As mentioned above, even if Lecavalier was unhappy with his role and was willing to waive his no-movement clause, you might not find a taker. He's old, expensive, and declining. He's an injury risk and is pacing for only 37 points in 68 games this year. He has four years remaining on his contract. There's just not a lot to be excited about there.

However, the new collective bargaining agreement allows for retained salary transactions. That is most likely the Flyers' only hope if they decide they want to trade Lecavalier.

For the remaining term of Traded Player's SPC, the Club from which the Player is Traded may agree to retain no more than fifty (50) percent of the Averaged Amount of such SPC's remaining term ("Retained Salary Transaction" and the particular SPC, a "Retained Salary SPC"). In each Retained Salary Transaction, the percentage allocation of the retained Averaged Amount cannot be altered from year to year. - CBA section 50.5(e)(iii)(A)

There are additional stipulations but the key takeaway is that the Flyers can retain up to 50% of Lecavalier's cap hit and salary in a trade. This is exactly what they did when they traded Andrej Meszaros at the trade deadline.

Now, the Flyers also can't have more than three retained salary contracts on the books, or more than 15% of the upper limit retained at any given time. That will not be an issue though. Meszaros' contract expires after this year so the Flyers will sit at zero on both counts come the summer.

Vincent Lecavalier for four years at a $2.25 million cap hit looks a heck of a lot more desirable than Vincent Lecavalier for four years at a $4.5 million cap hit. It's much easier to roll the dice at that point.

The downside, of course, is that the Flyers would then have (up to) $2.25 million in dead cap space on their books for four years. Is that worth even worth it?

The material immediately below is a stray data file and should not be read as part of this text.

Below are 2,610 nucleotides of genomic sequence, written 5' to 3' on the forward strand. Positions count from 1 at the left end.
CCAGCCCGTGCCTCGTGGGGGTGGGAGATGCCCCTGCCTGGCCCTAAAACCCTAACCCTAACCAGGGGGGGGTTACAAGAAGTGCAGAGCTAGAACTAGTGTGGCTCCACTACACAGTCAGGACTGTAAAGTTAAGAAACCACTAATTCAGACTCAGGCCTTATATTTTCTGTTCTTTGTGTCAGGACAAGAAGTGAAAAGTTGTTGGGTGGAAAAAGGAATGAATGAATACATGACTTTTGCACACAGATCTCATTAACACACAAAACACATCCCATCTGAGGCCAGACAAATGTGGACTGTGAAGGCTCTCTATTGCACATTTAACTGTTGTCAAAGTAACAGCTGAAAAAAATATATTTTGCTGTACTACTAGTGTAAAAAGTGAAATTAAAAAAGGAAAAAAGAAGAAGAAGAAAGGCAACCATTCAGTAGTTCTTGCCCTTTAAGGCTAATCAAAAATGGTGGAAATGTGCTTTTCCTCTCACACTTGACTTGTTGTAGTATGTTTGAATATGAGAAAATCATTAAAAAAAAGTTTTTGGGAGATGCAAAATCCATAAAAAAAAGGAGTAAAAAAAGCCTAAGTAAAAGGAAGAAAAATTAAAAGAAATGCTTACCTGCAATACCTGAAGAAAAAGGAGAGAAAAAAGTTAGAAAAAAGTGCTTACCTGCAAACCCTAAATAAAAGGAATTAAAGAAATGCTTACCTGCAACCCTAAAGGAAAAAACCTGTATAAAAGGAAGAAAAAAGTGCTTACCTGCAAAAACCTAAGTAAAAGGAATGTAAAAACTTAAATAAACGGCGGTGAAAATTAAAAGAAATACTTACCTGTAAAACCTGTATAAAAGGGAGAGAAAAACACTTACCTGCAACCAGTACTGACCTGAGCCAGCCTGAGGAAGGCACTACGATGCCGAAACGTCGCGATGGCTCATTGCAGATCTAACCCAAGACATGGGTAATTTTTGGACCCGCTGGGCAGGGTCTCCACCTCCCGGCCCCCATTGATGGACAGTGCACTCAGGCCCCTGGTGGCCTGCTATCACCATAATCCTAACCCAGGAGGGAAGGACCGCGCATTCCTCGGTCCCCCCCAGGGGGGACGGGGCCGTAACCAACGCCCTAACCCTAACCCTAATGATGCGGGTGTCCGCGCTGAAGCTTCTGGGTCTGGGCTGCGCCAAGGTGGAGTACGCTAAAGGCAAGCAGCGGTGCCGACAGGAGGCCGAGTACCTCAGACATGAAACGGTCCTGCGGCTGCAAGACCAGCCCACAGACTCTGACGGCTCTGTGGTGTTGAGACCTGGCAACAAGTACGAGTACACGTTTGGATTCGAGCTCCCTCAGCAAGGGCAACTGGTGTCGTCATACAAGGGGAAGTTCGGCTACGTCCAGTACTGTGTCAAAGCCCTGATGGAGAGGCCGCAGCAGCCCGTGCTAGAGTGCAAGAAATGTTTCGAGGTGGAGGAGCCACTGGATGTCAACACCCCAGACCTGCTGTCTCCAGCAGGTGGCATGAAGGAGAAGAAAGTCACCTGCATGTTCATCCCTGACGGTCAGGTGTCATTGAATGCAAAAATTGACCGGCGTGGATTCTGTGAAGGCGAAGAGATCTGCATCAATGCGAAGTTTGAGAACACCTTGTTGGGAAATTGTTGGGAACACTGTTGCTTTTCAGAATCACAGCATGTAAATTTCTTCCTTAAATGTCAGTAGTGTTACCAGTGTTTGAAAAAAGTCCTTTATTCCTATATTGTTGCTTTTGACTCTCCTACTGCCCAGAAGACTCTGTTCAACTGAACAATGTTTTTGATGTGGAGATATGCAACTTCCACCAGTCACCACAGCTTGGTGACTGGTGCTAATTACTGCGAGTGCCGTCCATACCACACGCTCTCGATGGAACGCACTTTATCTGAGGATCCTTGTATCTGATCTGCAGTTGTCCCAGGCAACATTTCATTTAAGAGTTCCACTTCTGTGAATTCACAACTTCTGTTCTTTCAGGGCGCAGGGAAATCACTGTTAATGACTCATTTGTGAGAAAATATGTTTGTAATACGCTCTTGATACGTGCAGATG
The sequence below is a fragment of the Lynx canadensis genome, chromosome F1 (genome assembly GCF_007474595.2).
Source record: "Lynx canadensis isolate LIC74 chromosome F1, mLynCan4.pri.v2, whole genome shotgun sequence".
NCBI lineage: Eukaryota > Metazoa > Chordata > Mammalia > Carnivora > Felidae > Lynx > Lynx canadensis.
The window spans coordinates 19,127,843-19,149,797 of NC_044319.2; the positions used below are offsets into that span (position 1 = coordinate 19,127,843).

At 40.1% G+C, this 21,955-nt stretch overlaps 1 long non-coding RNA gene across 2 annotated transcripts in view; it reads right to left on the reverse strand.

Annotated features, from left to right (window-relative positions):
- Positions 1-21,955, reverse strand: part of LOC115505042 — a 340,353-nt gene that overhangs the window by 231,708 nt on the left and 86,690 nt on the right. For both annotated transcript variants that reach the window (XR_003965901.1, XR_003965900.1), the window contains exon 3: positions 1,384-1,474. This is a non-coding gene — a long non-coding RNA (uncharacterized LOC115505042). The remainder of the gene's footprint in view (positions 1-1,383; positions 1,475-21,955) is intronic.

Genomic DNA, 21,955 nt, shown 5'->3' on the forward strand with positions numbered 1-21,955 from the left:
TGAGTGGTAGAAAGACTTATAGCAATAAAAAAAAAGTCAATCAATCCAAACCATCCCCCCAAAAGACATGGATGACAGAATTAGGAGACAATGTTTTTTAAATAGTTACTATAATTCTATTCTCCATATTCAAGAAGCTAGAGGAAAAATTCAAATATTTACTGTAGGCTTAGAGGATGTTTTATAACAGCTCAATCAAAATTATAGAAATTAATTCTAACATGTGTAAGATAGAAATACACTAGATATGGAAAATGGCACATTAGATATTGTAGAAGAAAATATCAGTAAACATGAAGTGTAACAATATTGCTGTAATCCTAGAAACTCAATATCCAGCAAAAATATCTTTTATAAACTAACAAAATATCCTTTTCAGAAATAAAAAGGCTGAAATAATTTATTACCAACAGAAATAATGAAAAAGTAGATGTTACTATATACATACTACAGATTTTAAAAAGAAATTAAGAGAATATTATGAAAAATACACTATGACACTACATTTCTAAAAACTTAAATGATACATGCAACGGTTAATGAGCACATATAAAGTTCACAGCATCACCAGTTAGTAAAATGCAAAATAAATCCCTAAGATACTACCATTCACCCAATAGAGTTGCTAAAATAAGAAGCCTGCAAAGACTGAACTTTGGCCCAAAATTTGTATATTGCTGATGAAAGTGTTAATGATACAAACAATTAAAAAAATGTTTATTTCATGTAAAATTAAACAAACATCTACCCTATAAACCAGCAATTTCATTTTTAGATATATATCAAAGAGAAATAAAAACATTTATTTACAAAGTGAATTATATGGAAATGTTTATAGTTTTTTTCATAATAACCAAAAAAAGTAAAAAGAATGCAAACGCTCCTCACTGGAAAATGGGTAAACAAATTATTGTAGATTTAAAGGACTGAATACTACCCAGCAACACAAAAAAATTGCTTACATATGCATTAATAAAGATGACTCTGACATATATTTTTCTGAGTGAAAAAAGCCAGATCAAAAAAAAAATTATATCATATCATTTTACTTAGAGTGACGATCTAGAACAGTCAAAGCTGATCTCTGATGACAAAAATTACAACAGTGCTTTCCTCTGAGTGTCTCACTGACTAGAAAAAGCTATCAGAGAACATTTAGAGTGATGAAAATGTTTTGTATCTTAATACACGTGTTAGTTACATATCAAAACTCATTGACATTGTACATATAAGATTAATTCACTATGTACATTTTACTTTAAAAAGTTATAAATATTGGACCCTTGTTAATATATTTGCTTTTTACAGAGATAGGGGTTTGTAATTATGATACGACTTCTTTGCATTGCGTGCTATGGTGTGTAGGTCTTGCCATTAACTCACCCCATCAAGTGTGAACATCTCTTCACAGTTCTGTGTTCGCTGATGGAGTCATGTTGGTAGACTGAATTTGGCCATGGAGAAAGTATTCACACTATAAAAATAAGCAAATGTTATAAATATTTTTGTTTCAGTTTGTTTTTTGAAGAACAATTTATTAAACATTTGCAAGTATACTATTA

Buy him out

The last option (outside of more unreasonable options like strong-arming him into waivers or something) for the Flyers would be to buy him out. It accomplishes much of the same as a trade would, without receiving anything in return as compensation.

It's important to note that this is not a compliance buy-out which the league granted in the new CBA. Even if the Flyers hadn't already used their two compliance buy-outs -- which could only be used either last summer or next -- on Daniel Briere and Ilya Bryzgalov, you can only use them on contracts signed before the new CBA. So Lecavalier does not apply.

I am speaking of a traditional buyout; which the Flyers did not too long ago with Oskars Bartulis.

A buyout results in either one or two-thirds (two in Lecavalier's case) of a player's remaining salary being paid out over twice the remaining length. The player becomes a free agent. The team sees some cap savings but also some dead cap space (such as the $100k in dead space they have this year for Bartulis).

Were a buyout to occur this summer, Lecavalier's costs would be as follows, thanks to Capgeek (Editor's note: Capgeek adjusted their calculator the day after this was published, so we have since updated the article).

2014-15: $1,500,000
2015-16: $3,000,000
2016-17: $3,000,000
2017-18: $2,500,000
2018-19: $1,000,000
2019-20: $1,000,000
2020-21: $1,000,000
2021-22: $1,000,000

It's not a terrible option, but it's certainly not ideal either. They'd see fairly substantial cap hits for the next four seasons, and a cap hit of some kind for eight seasons.


It's going to be an interesting summer for Vincent Lecavalier and the center position on the Philadelphia Flyers. Do they keep him around? Do they even have a choice? If they do, do they continue to try to fit him in the top-six or keep him as the fourth line center and power-play specialist? Will they trade him? Can they trade? Might they buy him out?

There's a lot to consider with Lecavalier. The one thing that looks pretty clear to me is that if the Flyers want to be rid of him, they are going to be absorbing dead cap space in some shape or form. The question becomes, is it better to take a potentially larger yearly hit over four years, or a smaller yearly hit over more than that?